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Weekly News Published - November 14, 2017 by the Central Office

 

Public hearing Nov. 30 on Kohler golf course proposal wetland permit and updated EIS

SHEBOYGAN, Wis. - The public will have an opportunity at an upcoming public hearing and during a public comment period to submit comments on a wetland permit application and updated draft environmental impact statement (EIS) related to a proposed golf course just north of Kohler-Andrae State Park in Sheboygan County.

Kohler Company has proposed developing an 18-hole golf course that would be constructed immediately north of the state park on 247 acres owned by the Kohler Company. The project site is an undeveloped area between the Black River and Lake Michigan.

As part of the proposed project, Kohler has submitted to the Wisconsin Department of Natural Resources an application for a wetland permit to fill 3.69 acres of existing wetlands. The DNR has prepared an updated draft EIS to inform decision makers and the public about the anticipated effects of the proposed project as well as alternatives.

In addition, the company had proposed to construct an access roadway, roundabout and maintenance facility on less than 5 acres within the state park boundary. The wetlands that would be impacted by this proposal are addressed in the wetland permit application and draft EIS. Kohler's proposal to use park lands is still being evaluated, so that proposal is not part of the November 30 public hearing or its associated comment period.

The complete wetland permit application WP-IP-SE-2017-60-X03-08T09-02-48 and updated EIS are available for review by searching the DNR website, dnr.wi.gov, for "Kohler golf course proposal." The webpage also has a link for people to subscribe to receive email updates on the environmental impact statement and wetland permit processes.

A public hearing on the wetland permit application and updated EIS will be held from 6 to 9 p.m. on Thursday, Nov. 30, 2017, at the University of Wisconsin-Sheboygan Theater, 1 University Drive, Sheboygan. Any interested persons will have the opportunity to comment on the proposed project, wetland permit application and updated EIS. The public comment period on the wetland permit and updated EIS runs through Dec. 15, 2017. People may submit comments through the DNR website, by email to DNRKohlerProposal@wisconsin.gov, or by U.S. postal mail to Jay Schiefelbein, Wisconsin DNR, 2984 Shawano Ave., Green Bay, WI 54313-6727.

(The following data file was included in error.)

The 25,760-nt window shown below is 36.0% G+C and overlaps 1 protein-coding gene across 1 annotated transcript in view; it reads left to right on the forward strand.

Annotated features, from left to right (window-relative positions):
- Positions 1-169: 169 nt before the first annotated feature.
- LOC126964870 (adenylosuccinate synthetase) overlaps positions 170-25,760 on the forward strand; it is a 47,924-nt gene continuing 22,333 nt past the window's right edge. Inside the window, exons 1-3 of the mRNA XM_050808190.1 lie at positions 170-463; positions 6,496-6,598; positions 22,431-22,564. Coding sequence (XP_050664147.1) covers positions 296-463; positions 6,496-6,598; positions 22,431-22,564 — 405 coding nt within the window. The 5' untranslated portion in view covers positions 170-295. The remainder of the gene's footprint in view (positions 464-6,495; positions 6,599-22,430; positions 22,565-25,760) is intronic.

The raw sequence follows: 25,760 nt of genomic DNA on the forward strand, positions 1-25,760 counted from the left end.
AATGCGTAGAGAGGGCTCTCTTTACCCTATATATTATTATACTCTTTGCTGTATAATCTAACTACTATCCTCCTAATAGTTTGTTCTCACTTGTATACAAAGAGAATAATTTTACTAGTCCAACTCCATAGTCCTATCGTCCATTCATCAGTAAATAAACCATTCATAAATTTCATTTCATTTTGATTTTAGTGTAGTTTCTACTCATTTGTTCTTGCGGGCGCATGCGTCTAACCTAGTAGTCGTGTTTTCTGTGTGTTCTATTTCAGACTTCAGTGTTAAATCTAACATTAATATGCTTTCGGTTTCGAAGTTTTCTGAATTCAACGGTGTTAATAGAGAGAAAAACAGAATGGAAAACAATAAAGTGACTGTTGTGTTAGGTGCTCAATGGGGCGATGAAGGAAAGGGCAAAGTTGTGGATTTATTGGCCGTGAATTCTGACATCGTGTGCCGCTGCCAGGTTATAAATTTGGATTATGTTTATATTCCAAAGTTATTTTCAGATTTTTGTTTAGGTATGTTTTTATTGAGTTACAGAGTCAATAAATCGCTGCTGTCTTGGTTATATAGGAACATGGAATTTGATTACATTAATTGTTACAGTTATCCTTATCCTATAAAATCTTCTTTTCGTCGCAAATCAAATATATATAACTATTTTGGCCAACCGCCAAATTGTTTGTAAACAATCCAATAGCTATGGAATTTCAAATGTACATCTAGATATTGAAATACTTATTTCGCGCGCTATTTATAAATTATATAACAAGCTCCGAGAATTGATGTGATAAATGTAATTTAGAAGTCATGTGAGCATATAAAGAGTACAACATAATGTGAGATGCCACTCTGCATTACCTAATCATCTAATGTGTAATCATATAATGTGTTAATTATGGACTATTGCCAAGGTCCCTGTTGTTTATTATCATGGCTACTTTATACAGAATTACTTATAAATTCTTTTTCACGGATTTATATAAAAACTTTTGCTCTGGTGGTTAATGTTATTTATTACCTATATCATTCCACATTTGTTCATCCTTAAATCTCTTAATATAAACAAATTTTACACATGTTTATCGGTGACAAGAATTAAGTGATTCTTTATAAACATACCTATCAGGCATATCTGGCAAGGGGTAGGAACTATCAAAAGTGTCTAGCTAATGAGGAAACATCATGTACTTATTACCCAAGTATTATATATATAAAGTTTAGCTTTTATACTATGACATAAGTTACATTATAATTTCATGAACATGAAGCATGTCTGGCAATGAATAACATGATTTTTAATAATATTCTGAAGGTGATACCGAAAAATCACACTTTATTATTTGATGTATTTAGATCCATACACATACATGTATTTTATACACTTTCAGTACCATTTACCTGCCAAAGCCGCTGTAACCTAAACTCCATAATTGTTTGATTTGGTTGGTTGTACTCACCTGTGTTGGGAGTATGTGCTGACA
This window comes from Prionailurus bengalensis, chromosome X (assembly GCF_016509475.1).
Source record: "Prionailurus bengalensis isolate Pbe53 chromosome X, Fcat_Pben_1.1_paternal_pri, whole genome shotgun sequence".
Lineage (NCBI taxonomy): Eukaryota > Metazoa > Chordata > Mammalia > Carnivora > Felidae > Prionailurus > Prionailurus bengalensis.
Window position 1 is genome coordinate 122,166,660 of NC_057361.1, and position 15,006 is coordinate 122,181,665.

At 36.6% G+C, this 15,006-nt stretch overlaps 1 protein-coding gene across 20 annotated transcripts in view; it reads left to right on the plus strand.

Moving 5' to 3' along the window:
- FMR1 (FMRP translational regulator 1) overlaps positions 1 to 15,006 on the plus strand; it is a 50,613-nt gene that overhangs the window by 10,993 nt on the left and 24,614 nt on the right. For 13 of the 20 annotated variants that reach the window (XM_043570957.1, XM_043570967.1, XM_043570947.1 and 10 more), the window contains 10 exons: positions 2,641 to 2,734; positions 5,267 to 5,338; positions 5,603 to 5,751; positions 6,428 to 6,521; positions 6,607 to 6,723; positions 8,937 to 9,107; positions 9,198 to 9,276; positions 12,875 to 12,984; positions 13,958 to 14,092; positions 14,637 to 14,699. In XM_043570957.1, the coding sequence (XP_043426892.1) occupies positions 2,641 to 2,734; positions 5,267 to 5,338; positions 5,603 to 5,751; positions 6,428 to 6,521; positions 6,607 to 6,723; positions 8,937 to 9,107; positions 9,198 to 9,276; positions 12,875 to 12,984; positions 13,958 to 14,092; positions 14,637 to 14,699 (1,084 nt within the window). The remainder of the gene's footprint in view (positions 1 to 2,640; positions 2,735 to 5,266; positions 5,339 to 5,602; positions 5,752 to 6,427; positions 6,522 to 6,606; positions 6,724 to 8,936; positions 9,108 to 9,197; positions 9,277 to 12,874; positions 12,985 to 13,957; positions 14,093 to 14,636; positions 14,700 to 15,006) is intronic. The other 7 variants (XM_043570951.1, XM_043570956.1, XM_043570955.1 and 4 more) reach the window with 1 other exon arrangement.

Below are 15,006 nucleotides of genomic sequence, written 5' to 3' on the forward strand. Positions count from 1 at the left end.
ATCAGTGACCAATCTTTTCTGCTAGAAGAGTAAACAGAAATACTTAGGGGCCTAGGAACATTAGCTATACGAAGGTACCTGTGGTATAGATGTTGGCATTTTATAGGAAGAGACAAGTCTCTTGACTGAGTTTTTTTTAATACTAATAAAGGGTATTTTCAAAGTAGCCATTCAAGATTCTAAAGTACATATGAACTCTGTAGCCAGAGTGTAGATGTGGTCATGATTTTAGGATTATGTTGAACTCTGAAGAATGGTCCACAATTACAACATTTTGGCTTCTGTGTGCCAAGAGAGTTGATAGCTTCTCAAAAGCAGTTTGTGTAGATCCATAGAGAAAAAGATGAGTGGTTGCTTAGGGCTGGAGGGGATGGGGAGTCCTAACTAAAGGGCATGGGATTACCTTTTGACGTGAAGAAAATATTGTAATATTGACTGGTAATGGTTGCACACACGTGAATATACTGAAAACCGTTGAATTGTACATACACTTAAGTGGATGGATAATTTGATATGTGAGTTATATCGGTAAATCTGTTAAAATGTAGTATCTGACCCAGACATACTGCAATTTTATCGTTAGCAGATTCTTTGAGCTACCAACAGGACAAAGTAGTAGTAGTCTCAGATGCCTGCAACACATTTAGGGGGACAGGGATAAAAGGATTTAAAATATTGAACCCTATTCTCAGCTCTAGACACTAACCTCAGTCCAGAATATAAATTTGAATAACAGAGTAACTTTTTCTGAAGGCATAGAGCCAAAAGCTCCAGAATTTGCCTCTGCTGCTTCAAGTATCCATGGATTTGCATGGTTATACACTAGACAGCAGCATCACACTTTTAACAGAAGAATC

The department will consider all public comments and prepare a final environmental impact statement prior to taking action on any permit applications. The public will be notified when the final EIS is available.

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Design concept selected for new Peninsula State Park Eagle Tower

FISH CREEK, Wis. - Most people who commented on concepts for a new Eagle Tower at Peninsula State Park would like to see the tower rebuilt with an accessible ramp connecting the existing parking area and trails to the tower viewing deck through a tree canopy trail rather than from an elevator or internal switchback ramp.

The concept of a new Eagle Tower will include an accessible ramp that reaches the viewing platform through the tree canopy
The concept of a new Eagle Tower will include an accessible ramp that reaches the viewing platform through the tree canopy
Photo Credit: Ayres Associates

The Wisconsin Department of Natural Resources received more than 650 comments on three separate design concepts [PDF] for a new tower. A 60-foot tower with an accessible ramp through the tree canopy connecting to the top viewing deck received the greatest support, with people preferring it over the other two concepts: a 75-foot tower with elevator access and a 75-foot tower with internal accessible ramp.

While the 60-foot tower received the greatest support, there was also strong support for building the tower to 75 feet, which was the height of the old Eagle Tower. Of the respondents who preferred the internal accessible ramp design, many indicated that they would have preferred the canopy option had the proposed tower reached the 75 feet. Additionally, people also supported a future tower that most resembled the old Eagle Tower, preserves and memorializes the original Eagle Tower, and has low future maintenance costs.

The park closed the tower to public use in May 2015 to protect public safety after an inspection report raised significant concerns over its structural integrity and an inspection by the Forest Service Forest Products Laboratory staff found considerable deterioration of the structural and non-structural wood members. The tower was deconstructed in September 2016 (deconstruction slideshow).

"Based on the comments provided by the public and stakeholder team, we plan on moving forward with the canopy concept while exploring the possibility of reaching 75 feet in height or as high as we can possibly make it up to that height," said Ben Bergey, Wisconsin state park system director.

The public had an opportunity in September through early October to comment on the three proposed concept options via an online survey, mail and at a public meeting that was held on Sept. 28, in Sturgeon Bay.

The Friends of Peninsula State Park in cooperation with interested community members has formed a subcommittee, the Eagle Tower Fund Committee, which has raised more than $650,000 to help rebuild Eagle Tower and Gov. Scott Walker has included an additional $750,000 in the current state budget for rebuilding the tower.

Bergey said the next steps will be to select an architectural and engineering firm to develop the design based on the selected concept. Depending on fundraising, plan approval and bidding, Bergey said he hopes the new tower will be under construction in approximately a year.